What happens when college is over and you are in the real world, facing debt and joblessness, growing up, having to take responsibility for your life? In the current era, this is a question dealt with in Girls and the answer is: inappropriate sex and relationships, poor life choices and drugs and alcohol. What about the mid-eighties? Actually, it’s pretty much the same. But with bigger hair, and the ability to be a star playing saxophone in a college bar (and jeepers, playing the saxophone makes you sexy to all the chicks and really, really sweaty).
It was a classic tale with many members of the “brat pack” of the eighties: Emilio Estevez, Rob Lowe, Andrew McCarthy, Demi Moore, Judd Nelson and Ally Sheedy. Friends from college being forced to face their demons. And there is not a single character that I did not want to slap. For me, this doesn’t hold up at all… but I think that if I had loved it in the way I loved Young Guns and The Lost Boys, I would probably be ranting and raving about it here. I can see what people would love, I just can’t love it myself.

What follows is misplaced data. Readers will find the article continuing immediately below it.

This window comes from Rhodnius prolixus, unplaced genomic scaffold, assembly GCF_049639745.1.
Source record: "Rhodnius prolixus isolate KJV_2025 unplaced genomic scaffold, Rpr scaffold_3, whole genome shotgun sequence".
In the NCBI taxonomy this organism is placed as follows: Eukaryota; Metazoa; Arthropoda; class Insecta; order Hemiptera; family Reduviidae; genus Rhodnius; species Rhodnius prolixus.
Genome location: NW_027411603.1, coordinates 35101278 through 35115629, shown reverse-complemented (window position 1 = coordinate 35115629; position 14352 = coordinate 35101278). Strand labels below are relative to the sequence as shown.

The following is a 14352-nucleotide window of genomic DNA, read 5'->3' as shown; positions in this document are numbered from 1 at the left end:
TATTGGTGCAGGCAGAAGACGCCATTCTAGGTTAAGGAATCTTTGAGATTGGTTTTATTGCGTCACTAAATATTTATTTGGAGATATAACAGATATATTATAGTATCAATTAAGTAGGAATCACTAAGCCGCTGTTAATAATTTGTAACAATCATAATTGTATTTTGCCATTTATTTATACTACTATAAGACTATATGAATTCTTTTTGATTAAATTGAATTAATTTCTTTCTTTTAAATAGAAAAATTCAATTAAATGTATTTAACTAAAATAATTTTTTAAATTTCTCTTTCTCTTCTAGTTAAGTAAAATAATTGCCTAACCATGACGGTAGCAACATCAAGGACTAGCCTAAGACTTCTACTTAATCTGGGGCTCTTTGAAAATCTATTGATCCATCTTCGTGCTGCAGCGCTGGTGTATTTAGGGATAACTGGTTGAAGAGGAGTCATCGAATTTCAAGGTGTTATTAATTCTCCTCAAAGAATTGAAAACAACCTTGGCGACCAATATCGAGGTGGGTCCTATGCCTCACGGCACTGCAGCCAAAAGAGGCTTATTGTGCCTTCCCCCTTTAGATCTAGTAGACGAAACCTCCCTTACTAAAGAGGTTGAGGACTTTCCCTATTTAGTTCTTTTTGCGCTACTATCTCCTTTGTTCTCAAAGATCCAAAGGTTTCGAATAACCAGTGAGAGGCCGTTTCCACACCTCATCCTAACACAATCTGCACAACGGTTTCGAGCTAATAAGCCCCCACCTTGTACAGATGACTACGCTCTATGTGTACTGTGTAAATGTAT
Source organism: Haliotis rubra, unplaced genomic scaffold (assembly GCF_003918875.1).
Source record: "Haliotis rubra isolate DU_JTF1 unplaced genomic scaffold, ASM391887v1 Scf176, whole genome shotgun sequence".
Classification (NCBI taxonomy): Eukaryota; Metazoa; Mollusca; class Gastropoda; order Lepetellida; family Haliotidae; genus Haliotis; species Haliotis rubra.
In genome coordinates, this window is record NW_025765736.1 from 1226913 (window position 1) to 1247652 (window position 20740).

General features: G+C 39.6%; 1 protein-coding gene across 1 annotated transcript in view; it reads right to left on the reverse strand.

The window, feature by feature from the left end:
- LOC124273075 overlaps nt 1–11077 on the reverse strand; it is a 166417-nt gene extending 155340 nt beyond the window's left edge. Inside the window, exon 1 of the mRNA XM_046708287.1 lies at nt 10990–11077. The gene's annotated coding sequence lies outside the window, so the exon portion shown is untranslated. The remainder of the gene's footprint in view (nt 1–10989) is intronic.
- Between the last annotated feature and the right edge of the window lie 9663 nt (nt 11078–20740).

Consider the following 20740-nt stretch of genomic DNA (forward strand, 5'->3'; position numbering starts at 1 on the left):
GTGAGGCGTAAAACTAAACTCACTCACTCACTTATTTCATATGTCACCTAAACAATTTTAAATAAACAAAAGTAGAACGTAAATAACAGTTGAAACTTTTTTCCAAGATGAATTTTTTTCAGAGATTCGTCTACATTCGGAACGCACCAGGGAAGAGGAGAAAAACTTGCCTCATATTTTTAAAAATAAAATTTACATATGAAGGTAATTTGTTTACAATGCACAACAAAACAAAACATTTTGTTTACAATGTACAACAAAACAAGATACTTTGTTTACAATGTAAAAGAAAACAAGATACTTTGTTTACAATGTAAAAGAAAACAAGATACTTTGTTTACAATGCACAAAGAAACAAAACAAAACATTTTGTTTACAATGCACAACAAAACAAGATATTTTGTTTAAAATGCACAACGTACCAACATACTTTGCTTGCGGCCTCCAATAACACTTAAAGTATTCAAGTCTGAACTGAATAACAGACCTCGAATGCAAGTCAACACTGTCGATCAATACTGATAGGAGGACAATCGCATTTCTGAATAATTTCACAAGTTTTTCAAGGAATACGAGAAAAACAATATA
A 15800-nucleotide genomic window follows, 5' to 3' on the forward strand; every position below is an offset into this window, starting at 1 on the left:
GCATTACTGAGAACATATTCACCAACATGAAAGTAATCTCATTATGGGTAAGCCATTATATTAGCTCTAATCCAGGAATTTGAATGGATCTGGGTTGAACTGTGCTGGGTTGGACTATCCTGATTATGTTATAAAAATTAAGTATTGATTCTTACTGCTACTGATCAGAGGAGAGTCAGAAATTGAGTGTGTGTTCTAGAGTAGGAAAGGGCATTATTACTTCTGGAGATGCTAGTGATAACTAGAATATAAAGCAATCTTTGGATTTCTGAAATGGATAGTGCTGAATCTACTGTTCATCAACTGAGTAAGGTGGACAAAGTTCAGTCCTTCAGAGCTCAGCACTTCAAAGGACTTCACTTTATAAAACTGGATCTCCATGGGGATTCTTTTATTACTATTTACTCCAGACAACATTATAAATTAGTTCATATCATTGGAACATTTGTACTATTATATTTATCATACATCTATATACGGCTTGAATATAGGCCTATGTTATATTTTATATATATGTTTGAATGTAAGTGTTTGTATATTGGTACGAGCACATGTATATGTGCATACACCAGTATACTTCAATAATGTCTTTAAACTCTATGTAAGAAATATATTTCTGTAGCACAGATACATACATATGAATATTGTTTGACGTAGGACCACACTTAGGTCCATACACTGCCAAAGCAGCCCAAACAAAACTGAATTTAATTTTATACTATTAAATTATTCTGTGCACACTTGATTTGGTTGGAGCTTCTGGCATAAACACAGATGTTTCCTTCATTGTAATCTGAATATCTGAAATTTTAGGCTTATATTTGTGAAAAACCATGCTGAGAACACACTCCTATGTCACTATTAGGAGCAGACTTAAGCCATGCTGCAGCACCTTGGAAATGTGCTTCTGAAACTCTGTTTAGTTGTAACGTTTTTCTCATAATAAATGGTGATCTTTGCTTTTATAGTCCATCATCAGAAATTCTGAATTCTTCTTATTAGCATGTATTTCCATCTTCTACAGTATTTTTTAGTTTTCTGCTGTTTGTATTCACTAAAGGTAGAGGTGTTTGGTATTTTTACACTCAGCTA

Bunraku is a 400-year-old form of Japanese puppet theatre, and whilst this is a live-action film, it is very much in the style of puppet theatre. The set has a very theatrical style that reminds me of 1920s German expressionistic films like Das Cabinet des Dr. Caligari. Meanwhile, the plot is typical of that of Bunraku theatre.
It is set in a world in the aftermath of a massive world war, guns have been outlawed, so battles are waged with the blade. There is a city which is run by the gangs of Nicola the Woodsman (Ron Pearlman), a character who is rarely, if ever, seen. A Drifter (Josh Hartnet) arrives in town and approaches the local bartender (Woody Harrelson) looking to kill Nicola. A second man also arrives in town, a Samuri warrior (Gackt) in search of a medallion that Nicola stole from his family. The three become and unlikely alliance in the fight against Nicola.
Stylistically, this is one of the most beautiful films I’ve ever seen. Plotwise, it’s got a few holes, but the awesome fight sequences make up for it. Definitely worth enjoying, and if it gets a run at the Astor or somewhere on a big screen, check it out.